US Constitutional Convention: The Creation of the American Nation
After the promulgation of the American nation, delegates of various states assembled in Philadelphia to create a constitution which would replace the Articles of Confederation. With the leadership of James Madison and Alexander Hamilton, the delegates were asked to meet in Philadelphia in May 1787. Three major issues were in the agenda: 1) the distinction between the national and state governments (how power will be shared between the two governments), 2) mode of representation in the national legislature (how seats will be allocated for each state – determination of votes per state), and 3) the structure of the executive branch (how much power will be allocated in the executive branch in lieu of the principle of checks and balances).
After much deliberation, the first issue was resolved. It was agreed that the principle “two governments, one state” is possible. Separate taxation systems were also agreed upon (in contrast to the ‘contribution system’ of the Articles of Confederation which severely limits the powers of the national/federal government). The second issue took much time to resolve. Many of the larger states wanted greater representation in the national legislature by virtue of their population. Smaller states wanted equal representation. The delegates, in order to prevent the political division of the country, agreed that the national legislature be bicameral. The House of Representatives and the House of Senate composed the legislature (the first one depends on the population quota of a state, the second one on equal representation).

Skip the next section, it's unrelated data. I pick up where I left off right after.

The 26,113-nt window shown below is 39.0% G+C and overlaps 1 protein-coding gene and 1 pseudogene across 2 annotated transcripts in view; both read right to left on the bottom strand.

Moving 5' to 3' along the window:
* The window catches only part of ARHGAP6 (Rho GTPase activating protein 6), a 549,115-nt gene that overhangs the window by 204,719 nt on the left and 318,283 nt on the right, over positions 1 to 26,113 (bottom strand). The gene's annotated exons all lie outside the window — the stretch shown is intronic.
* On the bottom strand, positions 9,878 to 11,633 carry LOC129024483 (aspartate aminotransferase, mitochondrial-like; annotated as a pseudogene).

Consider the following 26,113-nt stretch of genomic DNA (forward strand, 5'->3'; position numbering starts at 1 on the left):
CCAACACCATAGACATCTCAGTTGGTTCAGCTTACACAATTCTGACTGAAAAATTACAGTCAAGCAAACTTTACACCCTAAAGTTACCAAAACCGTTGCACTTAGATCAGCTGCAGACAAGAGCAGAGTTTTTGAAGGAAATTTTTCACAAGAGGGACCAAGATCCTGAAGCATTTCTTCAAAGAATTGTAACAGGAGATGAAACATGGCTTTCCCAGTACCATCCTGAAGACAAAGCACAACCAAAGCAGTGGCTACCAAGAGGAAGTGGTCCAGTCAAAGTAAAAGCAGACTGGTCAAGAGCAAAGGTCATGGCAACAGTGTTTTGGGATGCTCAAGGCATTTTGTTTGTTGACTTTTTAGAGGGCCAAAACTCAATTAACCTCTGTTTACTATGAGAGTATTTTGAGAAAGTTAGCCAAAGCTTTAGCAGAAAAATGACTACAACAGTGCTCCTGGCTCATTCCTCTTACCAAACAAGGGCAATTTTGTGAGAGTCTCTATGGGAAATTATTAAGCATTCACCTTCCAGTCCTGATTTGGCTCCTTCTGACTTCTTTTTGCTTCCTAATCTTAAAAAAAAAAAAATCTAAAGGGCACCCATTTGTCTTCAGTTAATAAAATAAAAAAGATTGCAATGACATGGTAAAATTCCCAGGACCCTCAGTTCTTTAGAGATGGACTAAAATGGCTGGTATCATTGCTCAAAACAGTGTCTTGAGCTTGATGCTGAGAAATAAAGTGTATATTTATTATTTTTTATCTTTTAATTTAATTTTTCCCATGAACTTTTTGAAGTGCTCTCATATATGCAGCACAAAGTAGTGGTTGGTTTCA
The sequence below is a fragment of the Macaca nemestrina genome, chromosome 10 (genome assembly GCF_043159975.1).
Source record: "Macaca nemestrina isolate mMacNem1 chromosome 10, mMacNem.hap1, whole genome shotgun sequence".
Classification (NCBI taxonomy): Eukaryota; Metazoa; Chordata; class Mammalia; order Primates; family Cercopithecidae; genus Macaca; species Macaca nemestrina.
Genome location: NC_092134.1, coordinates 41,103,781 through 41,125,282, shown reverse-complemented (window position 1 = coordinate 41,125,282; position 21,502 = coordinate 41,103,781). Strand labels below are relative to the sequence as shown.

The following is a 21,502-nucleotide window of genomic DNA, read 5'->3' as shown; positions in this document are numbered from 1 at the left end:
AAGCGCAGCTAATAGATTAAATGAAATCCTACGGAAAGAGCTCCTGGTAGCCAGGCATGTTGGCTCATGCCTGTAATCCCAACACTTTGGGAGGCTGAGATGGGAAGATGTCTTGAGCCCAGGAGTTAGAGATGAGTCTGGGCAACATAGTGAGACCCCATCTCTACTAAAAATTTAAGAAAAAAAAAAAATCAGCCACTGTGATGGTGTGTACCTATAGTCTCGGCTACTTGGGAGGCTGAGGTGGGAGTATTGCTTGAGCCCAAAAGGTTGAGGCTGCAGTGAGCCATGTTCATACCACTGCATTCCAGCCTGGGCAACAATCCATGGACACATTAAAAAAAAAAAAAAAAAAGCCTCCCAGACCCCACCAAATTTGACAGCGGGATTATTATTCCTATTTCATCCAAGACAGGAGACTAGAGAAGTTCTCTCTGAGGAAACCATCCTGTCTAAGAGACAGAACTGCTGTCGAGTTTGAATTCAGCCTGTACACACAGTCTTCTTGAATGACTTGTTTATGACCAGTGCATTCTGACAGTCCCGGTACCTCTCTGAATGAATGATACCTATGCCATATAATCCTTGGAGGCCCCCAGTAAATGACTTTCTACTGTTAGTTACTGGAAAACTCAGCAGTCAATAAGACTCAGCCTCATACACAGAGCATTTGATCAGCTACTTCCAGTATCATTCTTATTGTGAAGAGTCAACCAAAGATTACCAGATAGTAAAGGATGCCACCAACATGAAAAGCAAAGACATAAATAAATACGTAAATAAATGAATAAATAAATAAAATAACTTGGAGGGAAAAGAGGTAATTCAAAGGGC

The Convention created an executive branch which adheres to the principle of checks and balances (Milkis and Nelson, 2007). The executive branch is powerful in two respects: 1) the president is the supreme head of the military, and 2) the president is the executive official in charge of the financial, diplomatic, and internal affairs of the country. However, limitations were imposed on the presidency. The national legislature could always question the actions of the executive branch (and even limit it). This unique combination of government became efficient and effective in governing the American nation (Milkis and Nelson, 2007). One can say that the Convention formalized the creation of the American nation.
Milkis, Sydney and Michael Nelson. 2007. The American Presidency: Origins and Development, 1776-2007. New York: QC Press